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An excerpt from www.HouseOfNames.com archives copyright 2000 - 2016


The ancestors of the bearers of the Hollinwithay family name are thought have lived in ancient Anglo-Saxon England. They were first found as inhabitants by holly bushes. The surname Hollinwithay originally derived from the Old English word hollins.

Hollinwithay Early Origins



The surname Hollinwithay was first found in Chester at Hollingworth, a township, in the parish of Mottram-in-Longden-Dale, union of Ashton-underLyne, hundred of Macclesfield. Today, the village is in the Metropolitan Borough of Tameside, Greater Manchester. The village dates back to before 1059 when it was listed as Holisurde. This was the spelling used in the Domesday Book of 1086. By the 13th century, it was listed as Holinewurth and literally meant "holly enclosure." [1]CITATION[CLOSE]
Mills, A.D., Dictionary of English Place-Names. Oxford: Oxford University Press, 1991. Print. (ISBN 0-19-869156-4)
From a period prior to the Conquest, the village wholly belonged to the family of Hollingworth, until, some centuries since, it was divided into two manors, one of which, with the old Hall or manor-house, continued in the hands of their descendants until the 1800s. Captain Robert de Hollingworth, after his return from India, re-purchased the ancient family estate from the Rev. Daniel Whitle, to whom his grandfather had sold it. He went about the arduous task to restoring the estate to its previous glory.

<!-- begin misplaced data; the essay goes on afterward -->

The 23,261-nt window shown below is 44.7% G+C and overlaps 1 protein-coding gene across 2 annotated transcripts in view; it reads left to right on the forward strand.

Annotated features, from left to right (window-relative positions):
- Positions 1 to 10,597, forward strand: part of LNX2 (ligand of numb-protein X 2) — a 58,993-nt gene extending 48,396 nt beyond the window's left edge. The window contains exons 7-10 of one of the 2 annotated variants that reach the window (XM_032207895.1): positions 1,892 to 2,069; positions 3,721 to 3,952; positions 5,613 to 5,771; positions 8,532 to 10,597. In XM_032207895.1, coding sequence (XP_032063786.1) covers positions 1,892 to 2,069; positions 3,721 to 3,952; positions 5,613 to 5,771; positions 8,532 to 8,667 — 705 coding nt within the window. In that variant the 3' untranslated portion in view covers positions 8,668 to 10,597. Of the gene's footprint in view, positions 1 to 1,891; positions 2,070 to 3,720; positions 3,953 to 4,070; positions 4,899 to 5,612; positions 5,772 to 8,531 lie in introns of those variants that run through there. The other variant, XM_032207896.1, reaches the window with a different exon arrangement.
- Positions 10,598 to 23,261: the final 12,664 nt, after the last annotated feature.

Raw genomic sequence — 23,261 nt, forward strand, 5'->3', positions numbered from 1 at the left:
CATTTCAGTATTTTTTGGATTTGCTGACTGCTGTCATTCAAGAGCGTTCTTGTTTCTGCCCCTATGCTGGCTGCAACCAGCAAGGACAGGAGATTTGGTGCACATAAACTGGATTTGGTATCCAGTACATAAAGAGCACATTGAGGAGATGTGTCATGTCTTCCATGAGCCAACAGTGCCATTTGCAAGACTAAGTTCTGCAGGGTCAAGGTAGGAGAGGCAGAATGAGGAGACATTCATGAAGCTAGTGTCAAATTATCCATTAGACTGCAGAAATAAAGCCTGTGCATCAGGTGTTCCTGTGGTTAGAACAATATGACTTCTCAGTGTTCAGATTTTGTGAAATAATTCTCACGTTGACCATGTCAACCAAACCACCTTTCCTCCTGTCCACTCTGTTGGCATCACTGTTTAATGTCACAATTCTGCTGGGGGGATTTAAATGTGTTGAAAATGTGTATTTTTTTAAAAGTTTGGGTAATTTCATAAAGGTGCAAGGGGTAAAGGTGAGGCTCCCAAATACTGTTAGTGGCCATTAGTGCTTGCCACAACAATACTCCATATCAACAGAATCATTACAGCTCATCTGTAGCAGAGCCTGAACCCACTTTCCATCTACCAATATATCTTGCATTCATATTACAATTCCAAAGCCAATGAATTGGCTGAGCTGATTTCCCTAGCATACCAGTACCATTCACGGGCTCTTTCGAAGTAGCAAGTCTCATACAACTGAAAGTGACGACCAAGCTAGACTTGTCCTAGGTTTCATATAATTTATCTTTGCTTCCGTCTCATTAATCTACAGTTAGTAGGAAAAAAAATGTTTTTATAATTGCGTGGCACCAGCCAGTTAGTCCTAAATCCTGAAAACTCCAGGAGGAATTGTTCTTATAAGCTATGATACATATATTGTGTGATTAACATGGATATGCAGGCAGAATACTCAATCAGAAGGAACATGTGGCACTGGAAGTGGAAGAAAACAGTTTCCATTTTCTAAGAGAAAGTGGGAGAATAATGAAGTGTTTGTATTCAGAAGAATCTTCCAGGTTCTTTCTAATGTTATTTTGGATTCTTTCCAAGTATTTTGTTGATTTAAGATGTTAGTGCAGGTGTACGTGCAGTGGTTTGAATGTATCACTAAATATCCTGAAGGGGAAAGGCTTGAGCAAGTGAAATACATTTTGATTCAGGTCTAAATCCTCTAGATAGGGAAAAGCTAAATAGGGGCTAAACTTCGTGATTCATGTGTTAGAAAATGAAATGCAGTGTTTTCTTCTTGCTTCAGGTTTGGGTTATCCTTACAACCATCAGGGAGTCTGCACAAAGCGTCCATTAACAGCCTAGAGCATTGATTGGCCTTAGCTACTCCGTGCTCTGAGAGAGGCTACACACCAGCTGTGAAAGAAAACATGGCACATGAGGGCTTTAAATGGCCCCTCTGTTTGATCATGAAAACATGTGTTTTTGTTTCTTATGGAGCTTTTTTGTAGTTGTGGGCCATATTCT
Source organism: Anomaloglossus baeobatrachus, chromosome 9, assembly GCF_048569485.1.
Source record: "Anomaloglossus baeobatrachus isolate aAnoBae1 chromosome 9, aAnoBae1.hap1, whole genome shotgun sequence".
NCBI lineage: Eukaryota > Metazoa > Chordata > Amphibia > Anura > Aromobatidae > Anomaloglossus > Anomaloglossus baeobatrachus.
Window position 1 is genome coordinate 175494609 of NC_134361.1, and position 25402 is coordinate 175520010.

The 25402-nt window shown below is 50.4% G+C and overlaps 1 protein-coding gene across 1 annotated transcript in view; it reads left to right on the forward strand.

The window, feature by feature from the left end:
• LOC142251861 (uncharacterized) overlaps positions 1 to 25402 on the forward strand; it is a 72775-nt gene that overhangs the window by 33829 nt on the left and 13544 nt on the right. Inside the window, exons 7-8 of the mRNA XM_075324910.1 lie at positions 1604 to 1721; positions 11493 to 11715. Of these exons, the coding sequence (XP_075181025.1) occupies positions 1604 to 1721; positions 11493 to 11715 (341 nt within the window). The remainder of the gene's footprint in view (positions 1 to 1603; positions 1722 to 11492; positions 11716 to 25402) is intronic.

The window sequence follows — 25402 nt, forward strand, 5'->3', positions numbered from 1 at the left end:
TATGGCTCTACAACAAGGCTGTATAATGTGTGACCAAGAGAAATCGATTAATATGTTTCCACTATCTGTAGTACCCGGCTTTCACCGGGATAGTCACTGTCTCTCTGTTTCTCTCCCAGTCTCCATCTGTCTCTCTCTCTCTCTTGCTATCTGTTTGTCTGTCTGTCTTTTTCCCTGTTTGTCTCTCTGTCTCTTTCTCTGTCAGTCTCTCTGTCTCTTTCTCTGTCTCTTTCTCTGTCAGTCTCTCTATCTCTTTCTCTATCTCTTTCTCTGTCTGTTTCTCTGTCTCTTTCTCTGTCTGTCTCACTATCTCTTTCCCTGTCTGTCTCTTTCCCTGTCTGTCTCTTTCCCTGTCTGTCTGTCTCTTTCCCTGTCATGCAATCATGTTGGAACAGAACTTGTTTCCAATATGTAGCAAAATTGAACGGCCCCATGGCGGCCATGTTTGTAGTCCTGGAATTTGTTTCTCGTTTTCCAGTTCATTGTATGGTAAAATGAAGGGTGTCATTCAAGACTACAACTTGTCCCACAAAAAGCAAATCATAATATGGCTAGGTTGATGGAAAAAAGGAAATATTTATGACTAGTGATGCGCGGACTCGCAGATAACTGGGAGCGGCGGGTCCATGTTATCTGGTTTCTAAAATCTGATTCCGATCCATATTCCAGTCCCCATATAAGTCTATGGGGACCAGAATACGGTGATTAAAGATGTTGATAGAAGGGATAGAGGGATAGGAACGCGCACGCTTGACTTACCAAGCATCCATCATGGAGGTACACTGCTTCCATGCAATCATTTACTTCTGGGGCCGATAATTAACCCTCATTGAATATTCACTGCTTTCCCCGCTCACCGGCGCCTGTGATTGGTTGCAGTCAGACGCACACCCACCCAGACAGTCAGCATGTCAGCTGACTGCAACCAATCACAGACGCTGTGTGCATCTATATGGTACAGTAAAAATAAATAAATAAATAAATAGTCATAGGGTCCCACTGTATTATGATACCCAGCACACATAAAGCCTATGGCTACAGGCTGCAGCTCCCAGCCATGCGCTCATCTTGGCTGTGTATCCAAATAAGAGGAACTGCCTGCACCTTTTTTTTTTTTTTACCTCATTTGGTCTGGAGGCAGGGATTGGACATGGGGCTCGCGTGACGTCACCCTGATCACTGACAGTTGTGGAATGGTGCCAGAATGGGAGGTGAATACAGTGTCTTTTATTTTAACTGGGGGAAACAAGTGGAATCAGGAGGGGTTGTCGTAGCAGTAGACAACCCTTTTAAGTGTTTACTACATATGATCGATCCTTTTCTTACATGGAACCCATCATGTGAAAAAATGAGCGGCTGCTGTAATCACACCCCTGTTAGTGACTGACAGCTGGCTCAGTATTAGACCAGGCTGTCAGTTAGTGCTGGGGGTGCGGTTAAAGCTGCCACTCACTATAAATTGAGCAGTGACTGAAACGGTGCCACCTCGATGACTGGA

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Hollinwithay Spelling Variations


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Hollinwithay Spelling Variations



Until quite recently, the English language has lacked a definite system of spelling rules. Consequently, Anglo-Saxon surnames are characterized by a multitude of spelling variations. Changes in Anglo-Saxon names were influenced by the evolution of the English language, as it incorporated elements of French, Latin, and other languages. Although Medieval scribes and church officials recorded names as they sounded, so it is common to find one person referred to by several different spellings of his surname, even the most literate people varied the spelling of their own names. Variations of the name Hollinwithay include Hollingsworth, Hollinsworth, Hollingworth and many more.

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Hollinwithay Early History


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Hollinwithay Early History



This web page shows only a small excerpt of our Hollinwithay research. Another 135 words (10 lines of text) covering the years 1607, 1656, 1640, 1626, 1631, 1632 and 1710 are included under the topic Early Hollinwithay History in all our PDF Extended History products and printed products wherever possible.

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Hollinwithay Early Notables (pre 1700)


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Hollinwithay Early Notables (pre 1700)



Another 46 words (3 lines of text) are included under the topic Early Hollinwithay Notables in all our PDF Extended History products and printed products wherever possible.

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Hollinwithay In Ireland


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Hollinwithay In Ireland



Some of the Hollinwithay family moved to Ireland, but this topic is not covered in this excerpt. Another 155 words (11 lines of text) about their life in Ireland is included in all our PDF Extended History products and printed products wherever possible.

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The Great Migration


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The Great Migration